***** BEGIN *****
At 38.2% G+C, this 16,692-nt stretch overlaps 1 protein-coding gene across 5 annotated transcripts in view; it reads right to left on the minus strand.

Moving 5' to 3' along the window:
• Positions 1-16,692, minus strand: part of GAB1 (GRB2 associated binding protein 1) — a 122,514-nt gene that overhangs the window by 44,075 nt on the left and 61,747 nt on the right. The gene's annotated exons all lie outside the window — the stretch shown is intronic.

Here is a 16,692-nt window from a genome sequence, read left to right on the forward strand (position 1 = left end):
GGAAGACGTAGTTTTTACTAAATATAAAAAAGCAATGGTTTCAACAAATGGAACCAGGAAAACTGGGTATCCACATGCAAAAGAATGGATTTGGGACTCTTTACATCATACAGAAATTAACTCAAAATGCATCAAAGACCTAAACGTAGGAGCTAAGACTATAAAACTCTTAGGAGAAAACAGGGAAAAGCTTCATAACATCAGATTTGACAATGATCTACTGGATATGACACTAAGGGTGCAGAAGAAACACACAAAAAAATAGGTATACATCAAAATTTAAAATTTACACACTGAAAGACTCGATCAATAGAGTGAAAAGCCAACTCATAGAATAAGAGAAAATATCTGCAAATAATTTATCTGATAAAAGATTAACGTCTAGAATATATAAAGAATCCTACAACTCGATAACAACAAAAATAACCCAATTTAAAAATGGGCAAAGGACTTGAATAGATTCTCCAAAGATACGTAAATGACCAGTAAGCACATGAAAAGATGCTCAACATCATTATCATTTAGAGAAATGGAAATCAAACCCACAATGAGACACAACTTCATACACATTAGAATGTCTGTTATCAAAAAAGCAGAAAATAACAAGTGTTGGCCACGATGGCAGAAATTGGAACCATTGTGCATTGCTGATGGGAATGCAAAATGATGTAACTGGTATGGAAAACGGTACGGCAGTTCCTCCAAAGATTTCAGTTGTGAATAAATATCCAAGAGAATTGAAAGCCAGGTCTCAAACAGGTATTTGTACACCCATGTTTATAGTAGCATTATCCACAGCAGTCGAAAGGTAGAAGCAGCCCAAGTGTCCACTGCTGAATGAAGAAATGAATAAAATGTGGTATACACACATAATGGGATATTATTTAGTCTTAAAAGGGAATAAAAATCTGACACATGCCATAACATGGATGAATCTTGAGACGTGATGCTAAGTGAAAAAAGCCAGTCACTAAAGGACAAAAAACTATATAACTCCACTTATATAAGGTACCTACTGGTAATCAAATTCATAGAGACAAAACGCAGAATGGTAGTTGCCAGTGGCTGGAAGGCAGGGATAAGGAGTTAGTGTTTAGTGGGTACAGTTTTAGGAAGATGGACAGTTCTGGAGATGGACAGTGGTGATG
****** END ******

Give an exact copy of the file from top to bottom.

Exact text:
At 38.2% G+C, this 16,692-nt stretch overlaps 1 protein-coding gene across 5 annotated transcripts in view; it reads right to left on the minus strand.

Moving 5' to 3' along the window:
• Positions 1-16,692, minus strand: part of GAB1 (GRB2 associated binding protein 1) — a 122,514-nt gene that overhangs the window by 44,075 nt on the left and 61,747 nt on the right. The gene's annotated exons all lie outside the window — the stretch shown is intronic.

Here is a 16,692-nt window from a genome sequence, read left to right on the forward strand (position 1 = left end):
GGAAGACGTAGTTTTTACTAAATATAAAAAAGCAATGGTTTCAACAAATGGAACCAGGAAAACTGGGTATCCACATGCAAAAGAATGGATTTGGGACTCTTTACATCATACAGAAATTAACTCAAAATGCATCAAAGACCTAAACGTAGGAGCTAAGACTATAAAACTCTTAGGAGAAAACAGGGAAAAGCTTCATAACATCAGATTTGACAATGATCTACTGGATATGACACTAAGGGTGCAGAAGAAACACACAAAAAAATAGGTATACATCAAAATTTAAAATTTACACACTGAAAGACTCGATCAATAGAGTGAAAAGCCAACTCATAGAATAAGAGAAAATATCTGCAAATAATTTATCTGATAAAAGATTAACGTCTAGAATATATAAAGAATCCTACAACTCGATAACAACAAAAATAACCCAATTTAAAAATGGGCAAAGGACTTGAATAGATTCTCCAAAGATACGTAAATGACCAGTAAGCACATGAAAAGATGCTCAACATCATTATCATTTAGAGAAATGGAAATCAAACCCACAATGAGACACAACTTCATACACATTAGAATGTCTGTTATCAAAAAAGCAGAAAATAACAAGTGTTGGCCACGATGGCAGAAATTGGAACCATTGTGCATTGCTGATGGGAATGCAAAATGATGTAACTGGTATGGAAAACGGTACGGCAGTTCCTCCAAAGATTTCAGTTGTGAATAAATATCCAAGAGAATTGAAAGCCAGGTCTCAAACAGGTATTTGTACACCCATGTTTATAGTAGCATTATCCACAGCAGTCGAAAGGTAGAAGCAGCCCAAGTGTCCACTGCTGAATGAAGAAATGAATAAAATGTGGTATACACACATAATGGGATATTATTTAGTCTTAAAAGGGAATAAAAATCTGACACATGCCATAACATGGATGAATCTTGAGACGTGATGCTAAGTGAAAAAAGCCAGTCACTAAAGGACAAAAAACTATATAACTCCACTTATATAAGGTACCTACTGGTAATCAAATTCATAGAGACAAAACGCAGAATGGTAGTTGCCAGTGGCTGGAAGGCAGGGATAAGGAGTTAGTGTTTAGTGGGTACAGTTTTAGGAAGATGGACAGTTCTGGAGATGGACAGTGGTGATG